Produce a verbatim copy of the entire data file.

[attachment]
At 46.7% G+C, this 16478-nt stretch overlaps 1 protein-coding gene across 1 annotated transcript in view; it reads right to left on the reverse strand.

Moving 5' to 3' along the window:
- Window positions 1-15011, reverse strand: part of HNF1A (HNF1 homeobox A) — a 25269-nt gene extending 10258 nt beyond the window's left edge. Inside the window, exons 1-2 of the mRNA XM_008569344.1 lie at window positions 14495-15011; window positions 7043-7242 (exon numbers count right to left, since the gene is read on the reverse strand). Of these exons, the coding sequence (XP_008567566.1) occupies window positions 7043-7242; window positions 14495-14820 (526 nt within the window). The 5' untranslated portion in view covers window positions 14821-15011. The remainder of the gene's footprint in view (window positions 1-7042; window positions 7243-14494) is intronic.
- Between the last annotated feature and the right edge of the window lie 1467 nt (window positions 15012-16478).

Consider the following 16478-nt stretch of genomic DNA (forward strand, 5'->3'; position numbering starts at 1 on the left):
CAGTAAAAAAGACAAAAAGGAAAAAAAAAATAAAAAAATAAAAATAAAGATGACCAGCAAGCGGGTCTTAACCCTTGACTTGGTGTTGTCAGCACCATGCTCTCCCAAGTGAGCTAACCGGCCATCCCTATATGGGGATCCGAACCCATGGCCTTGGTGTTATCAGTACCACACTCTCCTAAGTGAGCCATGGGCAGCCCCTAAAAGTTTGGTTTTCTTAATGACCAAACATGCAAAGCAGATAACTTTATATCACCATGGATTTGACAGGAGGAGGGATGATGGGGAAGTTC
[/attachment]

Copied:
At 46.7% G+C, this 16478-nt stretch overlaps 1 protein-coding gene across 1 annotated transcript in view; it reads right to left on the reverse strand.

Moving 5' to 3' along the window:
- Window positions 1-15011, reverse strand: part of HNF1A (HNF1 homeobox A) — a 25269-nt gene extending 10258 nt beyond the window's left edge. Inside the window, exons 1-2 of the mRNA XM_008569344.1 lie at window positions 14495-15011; window positions 7043-7242 (exon numbers count right to left, since the gene is read on the reverse strand). Of these exons, the coding sequence (XP_008567566.1) occupies window positions 7043-7242; window positions 14495-14820 (526 nt within the window). The 5' untranslated portion in view covers window positions 14821-15011. The remainder of the gene's footprint in view (window positions 1-7042; window positions 7243-14494) is intronic.
- Between the last annotated feature and the right edge of the window lie 1467 nt (window positions 15012-16478).

Consider the following 16478-nt stretch of genomic DNA (forward strand, 5'->3'; position numbering starts at 1 on the left):
CAGTAAAAAAGACAAAAAGGAAAAAAAAAATAAAAAAATAAAAATAAAGATGACCAGCAAGCGGGTCTTAACCCTTGACTTGGTGTTGTCAGCACCATGCTCTCCCAAGTGAGCTAACCGGCCATCCCTATATGGGGATCCGAACCCATGGCCTTGGTGTTATCAGTACCACACTCTCCTAAGTGAGCCATGGGCAGCCCCTAAAAGTTTGGTTTTCTTAATGACCAAACATGCAAAGCAGATAACTTTATATCACCATGGATTTGACAGGAGGAGGGATGATGGGGAAGTTC